Family-Based U.S. Immigration

U.S. immigration law allows U.S. citizens and Lawful Permanent Residents to petition for green cards for certain family members (and in some cases, future family members such as fiance(e)s). The citizenship and immigration status of the petitioner and the citizenship and family relationship of the beneficiary dictates the process and waiting period to obtain U.S. lawful permanent residency. This outline, provided by Seattle immigration attorney Brandon Gillin of Gillin Law Group, highlights the different family relationships available for immigration petitions.

Immediate Relatives of U.S. Citizens

You are an immediate relative if you are: The spouse of a U.S. citizen; The unmarried child under 21 years of age of a U.S. citizen; or. The parent of a U.S. citizen (if the U.S. citizen is 21 years of age or older).

Preference Category Relationships

The U.S. State Department’s “Visa Bulletin” dictates the waiting period for other qualifying family relationships for purposes of family-based U.S. immigration. Below are the five categories of family relationships available.

Unmarried Sons and Daughters of U.S. Citizens

23,400 visas availble per year plus any numbers not required for fourth preference.

Spouses and Children of Permanent Residents

77% of the overall second preference limitation, of which 75% are exempt from the per-country limit.

Unmarried Sons and Daughters (21 years of age or older) of Permanent Residents

23% of the overall second preference limitation.

Married Sons and Daughters of U.S. Citizens

23,400, plus any numbers not required by first and second preferences.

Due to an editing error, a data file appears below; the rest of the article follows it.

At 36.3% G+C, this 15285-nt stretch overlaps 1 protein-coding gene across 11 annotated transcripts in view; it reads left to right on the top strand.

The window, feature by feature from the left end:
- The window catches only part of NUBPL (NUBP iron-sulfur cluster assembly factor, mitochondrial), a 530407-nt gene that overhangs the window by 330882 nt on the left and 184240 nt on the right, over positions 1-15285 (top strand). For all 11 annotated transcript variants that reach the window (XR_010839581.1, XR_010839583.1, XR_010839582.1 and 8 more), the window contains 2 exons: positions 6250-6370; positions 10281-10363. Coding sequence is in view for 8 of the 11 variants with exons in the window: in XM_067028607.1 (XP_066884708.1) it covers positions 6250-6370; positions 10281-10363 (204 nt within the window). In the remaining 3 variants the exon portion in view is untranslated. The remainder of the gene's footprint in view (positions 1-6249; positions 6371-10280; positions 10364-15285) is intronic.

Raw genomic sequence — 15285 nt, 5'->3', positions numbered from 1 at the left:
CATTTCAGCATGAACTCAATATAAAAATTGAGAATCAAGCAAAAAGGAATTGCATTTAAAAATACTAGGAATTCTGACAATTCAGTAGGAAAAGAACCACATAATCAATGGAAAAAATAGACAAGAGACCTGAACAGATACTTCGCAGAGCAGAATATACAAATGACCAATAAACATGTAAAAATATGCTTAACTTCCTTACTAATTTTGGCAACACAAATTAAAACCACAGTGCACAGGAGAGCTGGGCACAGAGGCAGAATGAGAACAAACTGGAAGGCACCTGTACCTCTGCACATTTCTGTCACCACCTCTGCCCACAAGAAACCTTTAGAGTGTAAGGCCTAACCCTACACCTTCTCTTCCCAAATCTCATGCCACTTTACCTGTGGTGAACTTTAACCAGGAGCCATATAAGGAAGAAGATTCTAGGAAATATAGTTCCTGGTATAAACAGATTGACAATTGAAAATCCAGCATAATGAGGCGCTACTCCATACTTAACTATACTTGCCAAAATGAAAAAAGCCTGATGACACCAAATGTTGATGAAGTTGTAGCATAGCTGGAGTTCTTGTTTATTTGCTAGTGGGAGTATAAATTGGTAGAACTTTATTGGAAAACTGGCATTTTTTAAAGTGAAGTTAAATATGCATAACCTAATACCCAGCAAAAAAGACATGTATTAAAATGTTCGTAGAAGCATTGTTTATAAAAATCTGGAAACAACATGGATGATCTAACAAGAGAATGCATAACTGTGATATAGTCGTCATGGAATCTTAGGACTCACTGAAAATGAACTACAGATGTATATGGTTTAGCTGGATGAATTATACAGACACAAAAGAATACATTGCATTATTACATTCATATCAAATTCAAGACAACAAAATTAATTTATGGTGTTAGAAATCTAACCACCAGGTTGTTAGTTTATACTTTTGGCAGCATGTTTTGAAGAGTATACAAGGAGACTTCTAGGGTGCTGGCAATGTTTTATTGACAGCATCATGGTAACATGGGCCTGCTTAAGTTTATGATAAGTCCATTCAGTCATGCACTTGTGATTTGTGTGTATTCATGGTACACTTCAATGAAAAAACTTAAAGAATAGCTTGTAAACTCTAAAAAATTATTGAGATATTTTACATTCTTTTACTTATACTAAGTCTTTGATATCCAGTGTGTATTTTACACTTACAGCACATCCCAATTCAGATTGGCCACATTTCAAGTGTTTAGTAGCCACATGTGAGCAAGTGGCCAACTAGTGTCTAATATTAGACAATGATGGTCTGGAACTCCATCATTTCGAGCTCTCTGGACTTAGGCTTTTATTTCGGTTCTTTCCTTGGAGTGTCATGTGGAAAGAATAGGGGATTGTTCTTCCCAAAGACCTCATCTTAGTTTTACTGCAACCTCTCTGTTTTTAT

Brothers and Sisters of Adult U.S. Citizens

65,000, plus any numbers not required by first three preferences.

What Options Do I Have to Apply for a Green Card?

With the above knowledge of family relationships and the “preference category” system in mind, there are two basic ways to obtain a green card. The first is through Consular Processing of an Immigrant Visa (if you are outside the U.S.). The second is through Adjustment of Status (if you are inside the U.S.). Each of these are discussed briefly below.

Consular Processing of an Immigrant Visa

Consular Processing refers quite literally to the processing of a visa from U.S. Consular Post (at a U.S. Embassy). Not all U.S. Consulates in a particular country process immigrant visas, even if they process nonimmigrant visas (like visitor visas, student visas, etc.). For example, the only U.S. Consulate in Canada that processes immigrant visas is in Montreal. The U.S. Consulate in Vancouver, Canada does not process immigrant visas. In China, the U.S. Consulate in Guangzhou is the only one that processes immigrant visas. You get the idea.

The process to get to the stage of consular processing (in the family-based immigration context) consists of filing a Form I-130, Petition For Alient Relative with U.S. Citizenship & Immigration Services (“USCIS”). Once the I-130 is approved, USCIS forwards the approved petition to the U.S. State Department; specifically, it’s sub-agency the National Visa Center (“NVC”). Once NVC receives the approved petition the applicant is required to (1) pay fees; (2) fill out a Form DS-260; and (3) upload required civil and financial documents for NVC’s review. Once NVC reviews and deems the documents satisfactory, it forwards the application to whichever U.S. Consulate in the world will be processing the immigrant visa. It is at this stage that the U.S. Consulate schedules the interview. Not all U.S. Consulates are as busy as others. For example, the U.S. Consulate in Juarez, Mexico is much busier than the U.S. Consulate in London, United Kingdom. Therefore, the waiting time to receive an interview will be much longer in Juarez, Mexico than in London, United Kingdom.